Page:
Hutt notes that he doesn’t consider himself an environmental advocate or an environmentalist. His real interest, based in growing up with an awareness of and frustration with poverty, is social change. It wasn’t until he took International Development classes that highlighted the link between social and environmental issues that he saw a connection.
Nevertheless, the NSEN’s award was an honour for him.
“It was a really nice piece of recognition that I’m on the right track and that my actions are making a difference,” said Hutt, who will return to Canada Mar. 5. “Often, working on social change can be frustrating and feel fruitless, but it’s hard to see all the impacts you’re actually creating.”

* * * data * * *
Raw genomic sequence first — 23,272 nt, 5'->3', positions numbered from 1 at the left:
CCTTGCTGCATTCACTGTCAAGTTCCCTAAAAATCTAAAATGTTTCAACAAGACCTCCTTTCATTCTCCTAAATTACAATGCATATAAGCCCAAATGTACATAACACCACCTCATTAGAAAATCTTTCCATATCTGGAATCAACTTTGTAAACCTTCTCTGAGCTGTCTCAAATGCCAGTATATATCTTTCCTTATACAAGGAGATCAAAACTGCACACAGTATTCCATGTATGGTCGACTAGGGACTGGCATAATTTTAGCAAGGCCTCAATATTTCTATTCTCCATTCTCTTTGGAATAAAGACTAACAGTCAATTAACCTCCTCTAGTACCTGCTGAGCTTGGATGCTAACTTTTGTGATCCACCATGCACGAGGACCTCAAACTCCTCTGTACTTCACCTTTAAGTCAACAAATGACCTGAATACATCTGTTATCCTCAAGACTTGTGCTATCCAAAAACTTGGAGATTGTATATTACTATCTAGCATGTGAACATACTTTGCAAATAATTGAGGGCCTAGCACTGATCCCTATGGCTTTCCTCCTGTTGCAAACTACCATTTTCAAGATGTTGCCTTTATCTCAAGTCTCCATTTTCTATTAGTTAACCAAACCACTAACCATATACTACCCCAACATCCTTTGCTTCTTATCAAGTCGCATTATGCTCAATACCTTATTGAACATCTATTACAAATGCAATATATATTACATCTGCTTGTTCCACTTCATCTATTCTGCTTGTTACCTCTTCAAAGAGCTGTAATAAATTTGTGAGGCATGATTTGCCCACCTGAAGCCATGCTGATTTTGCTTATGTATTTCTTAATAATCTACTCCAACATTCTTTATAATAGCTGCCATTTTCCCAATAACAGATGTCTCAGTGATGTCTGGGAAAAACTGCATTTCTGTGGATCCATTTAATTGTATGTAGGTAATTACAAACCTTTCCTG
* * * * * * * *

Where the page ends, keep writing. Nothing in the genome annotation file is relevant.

Hutt says that the media coverage of the Turn Your Back on Canada action has also helped him feel his own impact.
“People have told us (the six members of the Canadian Youth Delegation) that we inspired them,” he said.
This awareness, he says, dispels any regret he might have had about breaking the United Nations’ rules.
“We disrupted the plenary,” said Hutt, “but Canada had been disrupting the entire (Kyoto) negotiations.”

By David J. Shuman

David is a second-year journalism student at King's, is engagement/news editor of The Watch, and a copy editor of The Pigeon. He writes on student politics, campus happenings, and school news.